This is in theory an appropriate thing for the Justice Department to do, for two reasons. First, . For example: the horrible animus displayed in texts by Peter Strzok toward the president and his supporters while investigating his campaign; the truly unprecedented and terribly damaging leaks of U.S. person information collected via FISA or E.O. 12,333; and the at least questionable FBI decision, after Trump fired FBI Director James Comey, to investigate the President as a counterintelligence threat premised on the judgment that he was a “threat to national security.”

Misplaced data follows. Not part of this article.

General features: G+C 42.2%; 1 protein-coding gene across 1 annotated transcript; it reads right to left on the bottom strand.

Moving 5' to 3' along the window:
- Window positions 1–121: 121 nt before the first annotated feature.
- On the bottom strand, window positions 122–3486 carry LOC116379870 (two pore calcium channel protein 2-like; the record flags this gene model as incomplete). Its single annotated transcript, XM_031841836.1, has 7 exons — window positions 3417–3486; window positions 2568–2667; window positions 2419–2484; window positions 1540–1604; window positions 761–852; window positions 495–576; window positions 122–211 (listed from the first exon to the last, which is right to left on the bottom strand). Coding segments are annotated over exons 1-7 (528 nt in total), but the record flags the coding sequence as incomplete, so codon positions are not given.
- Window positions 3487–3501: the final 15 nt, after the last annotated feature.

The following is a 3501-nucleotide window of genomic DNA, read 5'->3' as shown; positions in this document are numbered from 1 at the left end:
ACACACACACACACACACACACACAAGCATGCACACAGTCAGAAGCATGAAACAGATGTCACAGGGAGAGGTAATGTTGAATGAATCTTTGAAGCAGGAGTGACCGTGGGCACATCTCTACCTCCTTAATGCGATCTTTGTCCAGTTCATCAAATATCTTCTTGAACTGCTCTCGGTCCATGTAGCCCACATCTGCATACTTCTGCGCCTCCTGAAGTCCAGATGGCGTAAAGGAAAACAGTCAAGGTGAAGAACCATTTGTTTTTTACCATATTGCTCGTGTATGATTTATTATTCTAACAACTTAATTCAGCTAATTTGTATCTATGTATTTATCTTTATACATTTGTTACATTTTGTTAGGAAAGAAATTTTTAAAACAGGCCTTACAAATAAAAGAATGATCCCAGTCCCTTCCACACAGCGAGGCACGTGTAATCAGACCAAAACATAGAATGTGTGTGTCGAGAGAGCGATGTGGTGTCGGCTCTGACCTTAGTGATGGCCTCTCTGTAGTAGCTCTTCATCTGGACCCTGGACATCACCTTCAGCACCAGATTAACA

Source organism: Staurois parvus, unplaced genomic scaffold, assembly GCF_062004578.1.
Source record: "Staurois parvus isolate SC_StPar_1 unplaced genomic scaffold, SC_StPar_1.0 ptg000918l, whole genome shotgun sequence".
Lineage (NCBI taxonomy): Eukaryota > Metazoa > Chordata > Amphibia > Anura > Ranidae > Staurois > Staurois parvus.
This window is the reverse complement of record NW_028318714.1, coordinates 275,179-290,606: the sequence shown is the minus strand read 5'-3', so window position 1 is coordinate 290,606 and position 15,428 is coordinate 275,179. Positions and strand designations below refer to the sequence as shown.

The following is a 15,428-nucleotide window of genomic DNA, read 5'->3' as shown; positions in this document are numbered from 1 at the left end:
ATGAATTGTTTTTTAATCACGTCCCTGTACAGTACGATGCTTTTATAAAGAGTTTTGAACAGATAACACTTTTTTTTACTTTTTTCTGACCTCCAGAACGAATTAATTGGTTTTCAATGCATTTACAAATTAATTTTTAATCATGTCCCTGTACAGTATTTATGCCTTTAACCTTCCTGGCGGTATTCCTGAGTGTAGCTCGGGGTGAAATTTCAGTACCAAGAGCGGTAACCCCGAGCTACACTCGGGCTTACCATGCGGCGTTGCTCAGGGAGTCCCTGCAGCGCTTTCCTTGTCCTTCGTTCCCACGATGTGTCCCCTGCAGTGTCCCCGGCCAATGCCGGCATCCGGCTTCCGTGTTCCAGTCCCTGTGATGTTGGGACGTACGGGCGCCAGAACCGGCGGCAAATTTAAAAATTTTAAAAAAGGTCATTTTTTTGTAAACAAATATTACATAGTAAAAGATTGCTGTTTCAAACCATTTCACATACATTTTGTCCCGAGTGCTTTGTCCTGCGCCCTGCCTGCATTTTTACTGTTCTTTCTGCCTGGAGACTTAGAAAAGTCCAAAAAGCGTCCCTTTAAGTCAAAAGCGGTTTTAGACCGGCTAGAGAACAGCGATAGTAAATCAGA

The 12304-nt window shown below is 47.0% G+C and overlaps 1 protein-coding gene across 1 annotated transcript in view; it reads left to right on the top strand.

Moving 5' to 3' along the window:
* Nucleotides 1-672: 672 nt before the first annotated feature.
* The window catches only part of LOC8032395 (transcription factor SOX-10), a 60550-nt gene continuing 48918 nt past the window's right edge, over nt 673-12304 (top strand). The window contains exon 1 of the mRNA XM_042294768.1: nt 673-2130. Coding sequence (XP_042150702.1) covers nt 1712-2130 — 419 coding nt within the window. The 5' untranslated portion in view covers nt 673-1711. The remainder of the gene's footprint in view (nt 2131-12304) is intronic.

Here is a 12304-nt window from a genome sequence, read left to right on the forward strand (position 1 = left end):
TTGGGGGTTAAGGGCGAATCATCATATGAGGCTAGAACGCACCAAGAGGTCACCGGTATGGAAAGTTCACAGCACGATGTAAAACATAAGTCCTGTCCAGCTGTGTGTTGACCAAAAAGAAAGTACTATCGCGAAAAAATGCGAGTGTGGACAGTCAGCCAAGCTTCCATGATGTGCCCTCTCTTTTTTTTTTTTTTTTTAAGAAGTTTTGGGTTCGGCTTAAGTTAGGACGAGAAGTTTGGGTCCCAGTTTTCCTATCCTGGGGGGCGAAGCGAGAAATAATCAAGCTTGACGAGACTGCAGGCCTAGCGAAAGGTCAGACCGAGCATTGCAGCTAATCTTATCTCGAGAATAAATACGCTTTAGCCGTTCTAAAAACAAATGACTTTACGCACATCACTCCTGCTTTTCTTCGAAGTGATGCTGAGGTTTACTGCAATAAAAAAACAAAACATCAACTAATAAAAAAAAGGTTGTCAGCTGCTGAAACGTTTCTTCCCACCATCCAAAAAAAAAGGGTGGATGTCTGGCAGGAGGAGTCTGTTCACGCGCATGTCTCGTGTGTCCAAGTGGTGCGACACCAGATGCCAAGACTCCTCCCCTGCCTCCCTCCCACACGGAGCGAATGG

Second, the FBI and intelligence community more broadly need better internal guidance and procedures when they confront possible evidence of improper foreign contacts or counterintelligence threats by a presidential campaign. These institutions faced what was probably an unprecedented situation. It would have been entirely irresponsible for senior leadership in this agencies to not follow up and investigate the extraordinary Russia contacts by the Trump campaign. But they would have been much better situated to avoid controversy later if there were express guidance, process, and accountability mechanisms in place for the decisions they made in this most delicate of contexts.
and in other presidential campaigns, as a basis for needed reform in this area. that would weaken the important Justice Department norm against politicized retaliatory investigations. That argues, I think, for inspector general review, not attorney general review. I am not sure Barr agrees, however. We will see.